Coffman nodded and said, “Sure thing.” He pinged their phones and had all four on a split screen he swiveled to Andre.

“Hey, guys, it’s on. Meet me at the Ops Room off the main lock.”

They all agreed, looking nervous or sober or both, and he gestured for Coffman to kill the channel.

He turned and asked, “Colonel, can you clear the regular personnel out of there fast?”

Zeiss replied, “We already did. We said it was a pending solar storm, everyone to move inside and forego regular duties. They’ll shortly realize that wasn’t true, but I hope a lot of them will enjoy the down time. It’s not as if everyone couldn’t use some.”

“True that. What orders do you have? For me?”

“Hold them as long as you can. Minimize casualties.  Deny knowledge of anything. Refer them to us, and we will not be responding. Shrug and sound without clue.  Stall for every second you can before acting, and between.  You’ll have to wear them down by attrition, though daylight may help.  Their timing is based on the find, not on the environment.  Use the minimum force necessary, but if you have to, do whatever you need to stop them entering.”

Taking all that in, he replied, “I don’t want to provoke them into escalating.”

Zeiss said, “Exactly.  Be as measured as possible. That’s why I chose you.”

“Thanks.”  I guess, he thought.  “I better move fast.”

He turned and left. The doors closed behind him, followed by a supplemental air curtain. The Moon was buttoning up.

On the track outside, there was a Quad waiting for him.

He climbed on, flipped the power, and rode the designated path toward the main lock.       

He reflected that the complete dearth of anything lethal, even a few handguns the police could have used, was possibly a planned move on the part of the Ueys. Or, it may have just been media-inspired paranoia over explosive decompression, even though it would take a lot more than a pistol, or even a rifle, to puncture the outside hull, and holes in the regolith of the inner habitat were pointless, even if possible. Meteorites whacked the structure regularly, often no even scratching the metal.  Only twice had they made a pinhole.

The police had stun batons, which were rarely needed, granted, but would be singularly ineffective against actual gunfire. Nor would they do anything through a vacuum suit.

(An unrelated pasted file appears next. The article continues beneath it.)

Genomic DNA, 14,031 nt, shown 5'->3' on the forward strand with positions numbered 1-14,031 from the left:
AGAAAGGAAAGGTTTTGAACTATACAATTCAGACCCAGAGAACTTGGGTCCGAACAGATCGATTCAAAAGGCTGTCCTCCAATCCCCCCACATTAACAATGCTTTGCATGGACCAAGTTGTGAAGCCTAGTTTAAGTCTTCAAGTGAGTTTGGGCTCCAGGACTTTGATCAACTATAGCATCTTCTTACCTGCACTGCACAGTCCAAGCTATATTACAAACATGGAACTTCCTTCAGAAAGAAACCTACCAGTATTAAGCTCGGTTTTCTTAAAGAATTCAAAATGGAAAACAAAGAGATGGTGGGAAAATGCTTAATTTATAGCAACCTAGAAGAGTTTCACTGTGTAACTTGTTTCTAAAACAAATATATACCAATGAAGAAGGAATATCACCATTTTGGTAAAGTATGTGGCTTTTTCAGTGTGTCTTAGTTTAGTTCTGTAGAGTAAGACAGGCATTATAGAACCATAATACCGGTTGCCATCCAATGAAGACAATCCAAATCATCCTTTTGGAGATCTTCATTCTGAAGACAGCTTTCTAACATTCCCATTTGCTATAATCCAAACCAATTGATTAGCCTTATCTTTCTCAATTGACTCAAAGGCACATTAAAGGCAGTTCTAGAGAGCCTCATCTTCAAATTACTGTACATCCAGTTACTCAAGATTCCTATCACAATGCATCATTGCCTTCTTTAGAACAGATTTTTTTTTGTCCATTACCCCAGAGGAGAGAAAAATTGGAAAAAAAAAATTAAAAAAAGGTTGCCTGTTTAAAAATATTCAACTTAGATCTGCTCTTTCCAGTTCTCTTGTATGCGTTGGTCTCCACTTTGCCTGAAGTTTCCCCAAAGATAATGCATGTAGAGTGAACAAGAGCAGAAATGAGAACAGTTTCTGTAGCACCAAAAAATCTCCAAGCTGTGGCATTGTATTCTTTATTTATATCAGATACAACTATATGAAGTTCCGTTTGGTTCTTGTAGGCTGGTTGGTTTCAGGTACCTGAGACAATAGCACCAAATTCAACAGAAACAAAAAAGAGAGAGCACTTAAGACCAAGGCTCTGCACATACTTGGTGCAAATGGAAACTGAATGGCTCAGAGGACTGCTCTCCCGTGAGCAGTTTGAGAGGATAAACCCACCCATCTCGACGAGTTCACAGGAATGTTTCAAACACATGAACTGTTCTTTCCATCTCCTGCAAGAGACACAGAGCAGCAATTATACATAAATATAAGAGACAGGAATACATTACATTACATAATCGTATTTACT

There were a handful of anti-armor rockets, intended for blowing protruding rock faces down.  Inside though, those were suicidally dangerous.

Fighting here came down to either poking holes in people, hitting them hard, or, if they were in vacuum, damaging their breathing equipment or containment. That additional factor was something the Loonies worried about constantly, and the Ueys might not have thought about.

Under the Hill, spaces maintained pressure protocol but the main passage did not. The air curtains were kept open, but could be dropped automatically, from any control station, or individually if needed. The Quad Track paralleled the walkway, which was empty due to Zeiss’s stand down order. Unusually empty.      Normally there were dozens of people moving through it with carts, dollies, walking to jobs, rolling Quads.  He had the only Quad and he counted eight people during the trip, three of them Security. That was definitely going to arouse suspicions and couldn’t be maintained long.

It took only a couple of minutes to reach the main lock. It was uncommon to see the large screen noting LOCK SECTION CLOSED. Even more so to see it devoid of anyone working even if it was.  He parked the Quad, leapt off, and stepped into the Lock Operations Room, which everyone knew as the Hut.

Possibly on Earth a gate control might still romantically be thought of as a hut.  Here it was just a hole bored in the regolith, with power conduits and lights, a bare sheet titanium floor with some imported static mats, and desks and chairs. As with everywhere up here, one brought their own fliptop computer, plugged in, and used software and access codes to build a work center.  The conduits ran to the main trunk, out to the airlocks, up to the surface antennas, and all had standard plug connectors spaced along them. There was a wire fence separating the Hut from the Support Cage that held tools, suits, parts and incoming supplies that would get sorted and dispensed.  Further back the passage was the main Supply Cage that took all the palletized resources.